But one thing struck me from what Reddy wrote me in a subsequent exchange:“When one goes to see a Shyamalan film, they expect a big twist at the end of the film. Unfortunately, as a big reader of the mystery genre, I was able to guess the ending of the film relatively early…It’s gotten to the point, that – like certain detective novels – we come knowing that there will be a twist at the end, and it’s gotten to the point where we are on the look-out for such a thing. And this can be a bad thing, especially when it is as easy to guess from the clues found here early on, based on the dialogue and main theme that runs through the entire film. Shyamalan needs to a way to satiate this fixation, because now it is getting tired— although I really liked the film and look forward to seeing it realized once it hits the screen next summer. I would love to see Shyamalan move beyond this, so as not to become a one-trick pony. He is a better storyteller than that and deserves a longer career.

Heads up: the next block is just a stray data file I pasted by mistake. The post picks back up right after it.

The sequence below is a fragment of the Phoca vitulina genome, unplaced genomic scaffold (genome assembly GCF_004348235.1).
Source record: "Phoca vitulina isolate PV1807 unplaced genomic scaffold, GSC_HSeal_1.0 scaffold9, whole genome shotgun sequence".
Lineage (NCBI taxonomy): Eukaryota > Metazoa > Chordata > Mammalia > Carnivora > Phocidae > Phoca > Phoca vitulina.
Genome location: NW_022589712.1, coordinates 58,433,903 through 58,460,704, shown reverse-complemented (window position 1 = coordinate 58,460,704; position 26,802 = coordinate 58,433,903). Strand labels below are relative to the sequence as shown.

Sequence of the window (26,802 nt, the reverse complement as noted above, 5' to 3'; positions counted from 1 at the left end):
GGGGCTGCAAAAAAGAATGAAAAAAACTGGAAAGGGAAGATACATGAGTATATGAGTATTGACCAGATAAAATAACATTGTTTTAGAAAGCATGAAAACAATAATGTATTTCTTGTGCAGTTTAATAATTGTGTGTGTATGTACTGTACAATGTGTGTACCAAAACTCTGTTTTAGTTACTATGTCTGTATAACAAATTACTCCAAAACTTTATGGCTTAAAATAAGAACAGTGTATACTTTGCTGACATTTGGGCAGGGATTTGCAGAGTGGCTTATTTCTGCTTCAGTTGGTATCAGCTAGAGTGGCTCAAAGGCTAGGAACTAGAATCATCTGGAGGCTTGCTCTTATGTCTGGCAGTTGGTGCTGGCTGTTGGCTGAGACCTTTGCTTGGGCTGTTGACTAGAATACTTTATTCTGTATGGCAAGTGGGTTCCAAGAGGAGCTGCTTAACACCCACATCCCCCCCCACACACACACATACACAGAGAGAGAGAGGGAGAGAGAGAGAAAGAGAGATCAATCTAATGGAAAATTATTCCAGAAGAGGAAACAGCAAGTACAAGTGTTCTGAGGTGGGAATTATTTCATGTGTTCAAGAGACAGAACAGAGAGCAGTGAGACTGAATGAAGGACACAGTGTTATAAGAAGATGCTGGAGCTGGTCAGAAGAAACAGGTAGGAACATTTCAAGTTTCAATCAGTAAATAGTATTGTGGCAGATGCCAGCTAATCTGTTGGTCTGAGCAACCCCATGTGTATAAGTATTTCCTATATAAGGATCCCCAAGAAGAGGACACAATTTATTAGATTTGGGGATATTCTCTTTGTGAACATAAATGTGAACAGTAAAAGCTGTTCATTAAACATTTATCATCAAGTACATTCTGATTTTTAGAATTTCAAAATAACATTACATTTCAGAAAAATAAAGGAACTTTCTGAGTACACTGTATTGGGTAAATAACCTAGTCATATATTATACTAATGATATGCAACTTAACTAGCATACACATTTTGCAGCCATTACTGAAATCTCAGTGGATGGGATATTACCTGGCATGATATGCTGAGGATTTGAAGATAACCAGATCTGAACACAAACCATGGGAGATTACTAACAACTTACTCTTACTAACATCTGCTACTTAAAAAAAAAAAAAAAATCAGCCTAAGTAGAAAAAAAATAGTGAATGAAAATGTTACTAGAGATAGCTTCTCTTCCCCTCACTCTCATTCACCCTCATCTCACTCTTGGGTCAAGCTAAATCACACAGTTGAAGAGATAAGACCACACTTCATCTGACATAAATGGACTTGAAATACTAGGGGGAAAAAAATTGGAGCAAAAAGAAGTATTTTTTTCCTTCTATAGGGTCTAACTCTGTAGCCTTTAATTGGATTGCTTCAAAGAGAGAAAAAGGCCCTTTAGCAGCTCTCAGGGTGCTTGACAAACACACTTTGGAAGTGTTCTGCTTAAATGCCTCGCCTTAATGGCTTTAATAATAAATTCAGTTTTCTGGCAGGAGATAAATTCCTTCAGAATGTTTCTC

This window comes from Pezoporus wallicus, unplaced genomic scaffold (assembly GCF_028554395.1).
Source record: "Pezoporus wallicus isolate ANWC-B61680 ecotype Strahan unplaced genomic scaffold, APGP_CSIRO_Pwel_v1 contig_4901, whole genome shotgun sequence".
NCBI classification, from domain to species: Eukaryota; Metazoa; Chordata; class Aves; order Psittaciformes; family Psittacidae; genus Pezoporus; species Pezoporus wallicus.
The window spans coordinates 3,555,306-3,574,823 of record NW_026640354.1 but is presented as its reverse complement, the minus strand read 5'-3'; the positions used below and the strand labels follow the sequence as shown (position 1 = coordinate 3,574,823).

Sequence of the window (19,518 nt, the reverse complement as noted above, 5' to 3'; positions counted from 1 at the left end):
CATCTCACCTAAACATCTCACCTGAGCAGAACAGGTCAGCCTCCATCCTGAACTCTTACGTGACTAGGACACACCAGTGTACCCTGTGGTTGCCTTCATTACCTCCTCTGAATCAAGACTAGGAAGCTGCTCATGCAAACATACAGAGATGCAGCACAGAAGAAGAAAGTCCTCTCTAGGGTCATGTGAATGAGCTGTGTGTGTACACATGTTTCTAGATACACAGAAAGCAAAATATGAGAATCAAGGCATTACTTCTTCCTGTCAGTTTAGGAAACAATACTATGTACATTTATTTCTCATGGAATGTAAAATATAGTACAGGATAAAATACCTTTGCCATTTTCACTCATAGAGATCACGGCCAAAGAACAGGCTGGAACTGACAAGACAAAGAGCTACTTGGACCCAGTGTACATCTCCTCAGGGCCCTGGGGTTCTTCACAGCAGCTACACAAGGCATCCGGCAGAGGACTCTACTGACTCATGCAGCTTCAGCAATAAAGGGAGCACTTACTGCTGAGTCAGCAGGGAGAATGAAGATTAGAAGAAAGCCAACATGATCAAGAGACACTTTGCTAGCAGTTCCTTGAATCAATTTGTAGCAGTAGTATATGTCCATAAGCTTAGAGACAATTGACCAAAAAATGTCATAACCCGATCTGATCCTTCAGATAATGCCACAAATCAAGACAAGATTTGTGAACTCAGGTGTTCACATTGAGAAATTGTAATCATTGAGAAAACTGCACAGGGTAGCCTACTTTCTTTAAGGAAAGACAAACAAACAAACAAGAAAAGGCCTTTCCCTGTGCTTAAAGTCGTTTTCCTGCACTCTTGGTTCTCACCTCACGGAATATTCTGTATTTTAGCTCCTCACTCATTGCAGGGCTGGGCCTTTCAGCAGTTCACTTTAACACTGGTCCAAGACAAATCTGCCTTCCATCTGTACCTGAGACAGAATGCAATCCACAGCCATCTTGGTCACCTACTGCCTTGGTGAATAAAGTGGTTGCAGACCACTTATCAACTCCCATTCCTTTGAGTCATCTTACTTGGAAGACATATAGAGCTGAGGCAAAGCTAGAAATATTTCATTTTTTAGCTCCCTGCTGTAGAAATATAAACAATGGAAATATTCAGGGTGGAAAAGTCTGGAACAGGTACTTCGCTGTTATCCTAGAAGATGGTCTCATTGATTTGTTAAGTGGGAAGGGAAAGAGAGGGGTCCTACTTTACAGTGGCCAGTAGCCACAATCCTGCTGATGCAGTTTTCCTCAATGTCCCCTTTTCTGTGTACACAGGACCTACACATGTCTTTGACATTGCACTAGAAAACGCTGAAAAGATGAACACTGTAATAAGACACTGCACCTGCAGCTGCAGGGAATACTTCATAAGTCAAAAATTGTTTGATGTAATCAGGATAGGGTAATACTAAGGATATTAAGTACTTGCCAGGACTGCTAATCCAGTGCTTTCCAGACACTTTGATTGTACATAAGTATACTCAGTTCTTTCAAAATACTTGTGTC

The ensemble cast for the film includes (as of this writing) Adrien Brody, Joaquin Phoenix, Bryce Dallas Howard, Sigourney Weaver, Judy Greer and Jayne Atkinson. Shyamalan will also produce, along with Scott Rudin and Sam Mercer. Production is scheduled to start in Pennsylvania October 14.

dr_evazan22
09-09-2003, 12:19 AM
Has anyone stopped to consider that this could be about the mythical life of actor James Woods?

Jedi_Master_Guyute
10-06-2003, 01:02 PM
I can't believe i beat JBFF to this!! He must be slipping in his OSU surroundings.